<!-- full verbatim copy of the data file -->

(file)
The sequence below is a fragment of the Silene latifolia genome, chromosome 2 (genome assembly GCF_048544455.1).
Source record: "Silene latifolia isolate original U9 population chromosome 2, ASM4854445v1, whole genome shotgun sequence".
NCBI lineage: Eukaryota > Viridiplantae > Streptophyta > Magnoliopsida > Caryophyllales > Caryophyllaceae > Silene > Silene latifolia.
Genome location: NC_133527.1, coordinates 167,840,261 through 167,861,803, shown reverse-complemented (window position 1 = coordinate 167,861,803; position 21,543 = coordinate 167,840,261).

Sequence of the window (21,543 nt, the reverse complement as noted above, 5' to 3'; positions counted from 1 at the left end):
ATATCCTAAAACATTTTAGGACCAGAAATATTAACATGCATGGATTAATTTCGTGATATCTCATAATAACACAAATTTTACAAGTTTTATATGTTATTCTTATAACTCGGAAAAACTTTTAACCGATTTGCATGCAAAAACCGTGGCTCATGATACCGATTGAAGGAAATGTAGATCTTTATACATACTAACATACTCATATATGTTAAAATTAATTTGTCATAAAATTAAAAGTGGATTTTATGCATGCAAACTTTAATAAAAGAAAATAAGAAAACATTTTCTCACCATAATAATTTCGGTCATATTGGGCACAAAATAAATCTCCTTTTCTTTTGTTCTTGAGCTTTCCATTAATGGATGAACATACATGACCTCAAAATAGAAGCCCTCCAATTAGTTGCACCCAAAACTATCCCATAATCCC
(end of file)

The sequence below is a fragment of the Silene latifolia genome, chromosome 2 (genome assembly GCF_048544455.1).
Source record: "Silene latifolia isolate original U9 population chromosome 2, ASM4854445v1, whole genome shotgun sequence".
NCBI lineage: Eukaryota > Viridiplantae > Streptophyta > Magnoliopsida > Caryophyllales > Caryophyllaceae > Silene > Silene latifolia.
Genome location: NC_133527.1, coordinates 167,840,261 through 167,861,803, shown reverse-complemented (window position 1 = coordinate 167,861,803; position 21,543 = coordinate 167,840,261).

Sequence of the window (21,543 nt, the reverse complement as noted above, 5' to 3'; positions counted from 1 at the left end):
ATATCCTAAAACATTTTAGGACCAGAAATATTAACATGCATGGATTAATTTCGTGATATCTCATAATAACACAAATTTTACAAGTTTTATATGTTATTCTTATAACTCGGAAAAACTTTTAACCGATTTGCATGCAAAAACCGTGGCTCATGATACCGATTGAAGGAAATGTAGATCTTTATACATACTAACATACTCATATATGTTAAAATTAATTTGTCATAAAATTAAAAGTGGATTTTATGCATGCAAACTTTAATAAAAGAAAATAAGAAAACATTTTCTCACCATAATAATTTCGGTCATATTGGGCACAAAATAAATCTCCTTTTCTTTTGTTCTTGAGCTTTCCATTAATGGATGAACATACATGACCTCAAAATAGAAGCCCTCCAATTAGTTGCACCCAAAACTATCCCATAATCCC